3. Enrichment analysis can be performed once the gene lists have been saved for individual gene sets. Clicking the list “Genes within 50 kb water content of leaves and roots AGPv4” brings back the List Analysis page, with a new gene-set specific enrichment analysis (Supplementary Figure 8). Scroll down to the enrichment widgets (Supplementary Figure 9).

Gene Ontology enrichment may take a few moments, so go down to Pathway enrichment. When performing gene set enrichment in MaizeMine, it is essential that the background population be changed from the default, which includes all genes from all three maize gene sets, to a more appropriate population. For a Regions Search, it would be appropriate to use all the AGPv4 genes in the genome. After clicking “Change” next to “Default” a pull-down menu will allow you to select “AGPv4 All Genes,” which is a default gene list present in all user accounts. The enrichment will be recomputed with the selected background gene list. Pull-down menus also allow you to change the test correction and maximum p-value. For pathway enrichment, MaizeMine provides a choice of three pathway datasets, but each is available for only one of the three gene sets. KEGG is the default pathway setting, but is available only for RefSeq genes. Therefore, the “Number of Genes in this list not analyzed in this widget” is 53, the total number of genes in the list. Both CornCyc and Reactome are available for a small subset of genes in the AGPv4 annotation, as indicated by the “Number of Genes in this list not analyzed by this widget” (51 and 50 for CornCyc and Reactome, respectively). Use the pull-down menu to change the pathway dataset. In this example, we find enrichment for a Reactome pathway, “Cyanate degradation,” but no enrichment for CornCyc pathways. It is not unusual for datasets with small gene numbers to show little or no enrichment. The Reactome enrichment result can be downloaded as a text file using the download button.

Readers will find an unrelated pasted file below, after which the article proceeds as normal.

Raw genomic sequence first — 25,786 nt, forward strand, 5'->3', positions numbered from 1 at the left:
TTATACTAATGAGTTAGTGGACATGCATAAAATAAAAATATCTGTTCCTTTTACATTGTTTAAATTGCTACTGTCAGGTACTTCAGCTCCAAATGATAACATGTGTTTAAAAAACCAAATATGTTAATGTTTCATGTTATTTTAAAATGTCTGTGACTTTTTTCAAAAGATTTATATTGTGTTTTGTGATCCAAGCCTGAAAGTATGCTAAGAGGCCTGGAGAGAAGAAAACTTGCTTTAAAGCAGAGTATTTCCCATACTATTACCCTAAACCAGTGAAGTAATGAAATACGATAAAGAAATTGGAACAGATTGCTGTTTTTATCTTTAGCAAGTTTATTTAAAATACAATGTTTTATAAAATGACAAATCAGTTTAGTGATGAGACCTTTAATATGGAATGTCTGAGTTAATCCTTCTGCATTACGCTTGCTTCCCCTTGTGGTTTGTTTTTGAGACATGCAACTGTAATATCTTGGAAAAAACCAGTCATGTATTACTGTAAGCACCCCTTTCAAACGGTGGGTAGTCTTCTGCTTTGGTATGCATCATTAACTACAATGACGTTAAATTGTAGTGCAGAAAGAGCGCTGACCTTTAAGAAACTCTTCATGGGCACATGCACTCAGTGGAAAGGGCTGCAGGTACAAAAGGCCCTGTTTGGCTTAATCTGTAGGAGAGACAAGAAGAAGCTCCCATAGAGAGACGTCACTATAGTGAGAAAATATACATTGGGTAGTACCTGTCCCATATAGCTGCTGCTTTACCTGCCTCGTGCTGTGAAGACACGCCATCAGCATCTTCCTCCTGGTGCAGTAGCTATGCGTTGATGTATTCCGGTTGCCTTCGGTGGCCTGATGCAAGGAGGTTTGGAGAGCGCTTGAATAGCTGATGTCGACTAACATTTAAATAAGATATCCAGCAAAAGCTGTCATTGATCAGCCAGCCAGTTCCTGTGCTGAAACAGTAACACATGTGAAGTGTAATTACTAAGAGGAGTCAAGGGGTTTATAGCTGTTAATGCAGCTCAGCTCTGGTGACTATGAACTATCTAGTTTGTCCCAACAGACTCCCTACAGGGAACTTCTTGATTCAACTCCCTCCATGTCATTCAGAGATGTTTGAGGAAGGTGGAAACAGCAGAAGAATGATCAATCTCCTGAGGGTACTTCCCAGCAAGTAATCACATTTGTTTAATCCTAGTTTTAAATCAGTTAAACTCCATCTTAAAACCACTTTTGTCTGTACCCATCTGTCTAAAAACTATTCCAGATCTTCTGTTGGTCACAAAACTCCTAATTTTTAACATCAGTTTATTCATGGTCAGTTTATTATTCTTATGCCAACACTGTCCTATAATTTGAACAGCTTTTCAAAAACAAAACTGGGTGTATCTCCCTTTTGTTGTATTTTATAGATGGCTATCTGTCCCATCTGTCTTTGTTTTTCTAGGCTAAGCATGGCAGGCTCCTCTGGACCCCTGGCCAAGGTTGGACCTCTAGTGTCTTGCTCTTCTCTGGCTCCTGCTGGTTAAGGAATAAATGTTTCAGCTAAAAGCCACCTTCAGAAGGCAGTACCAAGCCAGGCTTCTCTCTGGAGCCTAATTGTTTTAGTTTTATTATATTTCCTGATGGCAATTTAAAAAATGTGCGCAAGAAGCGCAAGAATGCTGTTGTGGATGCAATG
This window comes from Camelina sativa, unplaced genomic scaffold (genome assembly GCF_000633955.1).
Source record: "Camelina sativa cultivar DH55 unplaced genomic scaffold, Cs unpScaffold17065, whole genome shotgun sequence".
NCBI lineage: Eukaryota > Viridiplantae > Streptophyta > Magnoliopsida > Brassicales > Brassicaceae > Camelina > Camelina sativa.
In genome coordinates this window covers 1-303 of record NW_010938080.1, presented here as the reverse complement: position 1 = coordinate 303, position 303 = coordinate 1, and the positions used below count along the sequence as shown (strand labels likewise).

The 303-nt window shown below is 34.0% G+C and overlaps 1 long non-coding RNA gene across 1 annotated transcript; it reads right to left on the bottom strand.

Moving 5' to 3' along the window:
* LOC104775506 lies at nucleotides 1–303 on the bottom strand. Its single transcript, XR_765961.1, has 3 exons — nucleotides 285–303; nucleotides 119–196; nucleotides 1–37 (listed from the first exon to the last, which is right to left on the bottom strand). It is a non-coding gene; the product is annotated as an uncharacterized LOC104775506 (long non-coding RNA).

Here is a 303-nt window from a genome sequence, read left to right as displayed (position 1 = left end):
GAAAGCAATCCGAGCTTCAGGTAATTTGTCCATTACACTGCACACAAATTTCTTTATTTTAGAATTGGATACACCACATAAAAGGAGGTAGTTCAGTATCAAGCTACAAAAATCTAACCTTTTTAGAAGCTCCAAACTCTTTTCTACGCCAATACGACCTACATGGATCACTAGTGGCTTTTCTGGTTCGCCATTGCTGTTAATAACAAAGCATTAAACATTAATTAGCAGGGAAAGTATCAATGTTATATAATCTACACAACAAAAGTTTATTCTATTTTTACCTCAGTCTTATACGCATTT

Go back to the GO enrichment widget. The background population again needs to be changed to “AGPv4 All Genes.” With the default test correction (Holm–Bonferroni), the enrichment for Biological Process GO terms shows enrichment for four terms – “response to carbon dioxide,” “regulation of stomatal movement,” “stomatal movement,” and “carbon utilization.” When using the slightly less stringent Benjamini Hochberg test correction, “response to stimulus” also appears as an enriched term. Using the pull-down menu to change the ontology shows that there are no enriched terms for Cellular Component, but five enriched terms for Molecular Function when the Benjamini Hochberg test correction is still selected – “hydro-lyase activity,” “carbonate dehydratase activity,” “carbon-oxygen lyase activity,” “protein deglycase activity,” and “lyase activity.”

The Publication enrichment widget does not show enrichment with either default settings or after changing the background population to “AGPv4 All Genes.” Changing the test correction to “None” shows three publications, but the generally accepted approach in gene set enrichment analysis is to use a multiple test correction to avoid false positives. Similarly, publications appear in the list after increasing the maximum p-value to 1, but keep in mind that high p-values are not significant, and 0.05 is a commonly accepted p-value cutoff.

4. Once the enrichment results for AGPv4 have been downloaded by clicking Download, you can go back to the List View page, click on the “Genes within 50 kb water content of shoots and leaves RefSeq” and perform enrichment analysis for the RefSeq genes using methods described in step 3. In this case, you will use “RefSeq All Genes” as the background gene list in each enrichment widget (Supplementary Figure 10). You will find the gene list is enriched for the KEGG term “Nitrogen Metabolism.” The CornCyc and Reactome datasets are not available for RefSeq genes. For GO enrichment using the Benjamini Hochberg test correction, you will find two enriched terms for Biological Process – “carbon utilization” and “response to carbon dioxide,” and the same 5 enriched Molecular Function terms found with the AGPv4 list. It is not surprising that the GO enrichment results are slightly different between AGPv4 and RefSeq. Both the gene models and the sources of GO annotation differ between the two gene sets.

Example 2: List Tool